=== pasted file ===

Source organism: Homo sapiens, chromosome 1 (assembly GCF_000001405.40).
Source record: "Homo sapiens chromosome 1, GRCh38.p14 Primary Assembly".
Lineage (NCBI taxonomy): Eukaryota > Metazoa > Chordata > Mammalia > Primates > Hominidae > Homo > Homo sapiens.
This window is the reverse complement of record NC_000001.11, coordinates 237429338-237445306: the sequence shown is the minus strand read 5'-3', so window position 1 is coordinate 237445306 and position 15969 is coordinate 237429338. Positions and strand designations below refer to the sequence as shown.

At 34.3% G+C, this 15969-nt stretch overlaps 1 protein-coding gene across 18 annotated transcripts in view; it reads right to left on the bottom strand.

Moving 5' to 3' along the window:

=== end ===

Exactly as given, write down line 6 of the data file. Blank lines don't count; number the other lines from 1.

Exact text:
Moving 5' to 3' along the window: